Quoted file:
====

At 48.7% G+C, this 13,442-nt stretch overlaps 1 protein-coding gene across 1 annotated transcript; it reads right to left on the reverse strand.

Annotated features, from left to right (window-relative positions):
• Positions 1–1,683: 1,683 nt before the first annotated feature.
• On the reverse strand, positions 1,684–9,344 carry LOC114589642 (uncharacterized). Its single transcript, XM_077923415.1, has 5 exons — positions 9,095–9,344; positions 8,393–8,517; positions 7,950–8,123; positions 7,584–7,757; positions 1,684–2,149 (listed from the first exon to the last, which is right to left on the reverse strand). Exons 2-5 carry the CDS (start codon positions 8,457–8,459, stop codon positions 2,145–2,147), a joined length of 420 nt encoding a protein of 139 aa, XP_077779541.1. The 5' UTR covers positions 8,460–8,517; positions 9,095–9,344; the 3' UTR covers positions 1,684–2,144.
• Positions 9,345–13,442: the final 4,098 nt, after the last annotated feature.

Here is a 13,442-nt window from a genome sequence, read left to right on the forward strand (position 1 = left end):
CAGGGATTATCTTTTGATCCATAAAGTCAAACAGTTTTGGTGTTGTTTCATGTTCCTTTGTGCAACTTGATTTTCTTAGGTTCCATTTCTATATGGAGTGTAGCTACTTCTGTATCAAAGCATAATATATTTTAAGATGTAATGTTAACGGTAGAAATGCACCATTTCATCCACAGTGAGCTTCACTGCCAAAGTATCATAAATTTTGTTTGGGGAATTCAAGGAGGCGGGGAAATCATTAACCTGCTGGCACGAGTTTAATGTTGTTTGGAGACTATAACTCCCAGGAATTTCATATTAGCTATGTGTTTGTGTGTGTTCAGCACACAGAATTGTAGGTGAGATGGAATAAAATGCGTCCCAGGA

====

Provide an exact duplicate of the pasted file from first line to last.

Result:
At 48.7% G+C, this 13,442-nt stretch overlaps 1 protein-coding gene across 1 annotated transcript; it reads right to left on the reverse strand.

Annotated features, from left to right (window-relative positions):
• Positions 1–1,683: 1,683 nt before the first annotated feature.
• On the reverse strand, positions 1,684–9,344 carry LOC114589642 (uncharacterized). Its single transcript, XM_077923415.1, has 5 exons — positions 9,095–9,344; positions 8,393–8,517; positions 7,950–8,123; positions 7,584–7,757; positions 1,684–2,149 (listed from the first exon to the last, which is right to left on the reverse strand). Exons 2-5 carry the CDS (start codon positions 8,457–8,459, stop codon positions 2,145–2,147), a joined length of 420 nt encoding a protein of 139 aa, XP_077779541.1. The 5' UTR covers positions 8,460–8,517; positions 9,095–9,344; the 3' UTR covers positions 1,684–2,144.
• Positions 9,345–13,442: the final 4,098 nt, after the last annotated feature.

Here is a 13,442-nt window from a genome sequence, read left to right on the forward strand (position 1 = left end):
CAGGGATTATCTTTTGATCCATAAAGTCAAACAGTTTTGGTGTTGTTTCATGTTCCTTTGTGCAACTTGATTTTCTTAGGTTCCATTTCTATATGGAGTGTAGCTACTTCTGTATCAAAGCATAATATATTTTAAGATGTAATGTTAACGGTAGAAATGCACCATTTCATCCACAGTGAGCTTCACTGCCAAAGTATCATAAATTTTGTTTGGGGAATTCAAGGAGGCGGGGAAATCATTAACCTGCTGGCACGAGTTTAATGTTGTTTGGAGACTATAACTCCCAGGAATTTCATATTAGCTATGTGTTTGTGTGTGTTCAGCACACAGAATTGTAGGTGAGATGGAATAAAATGCGTCCCAGGA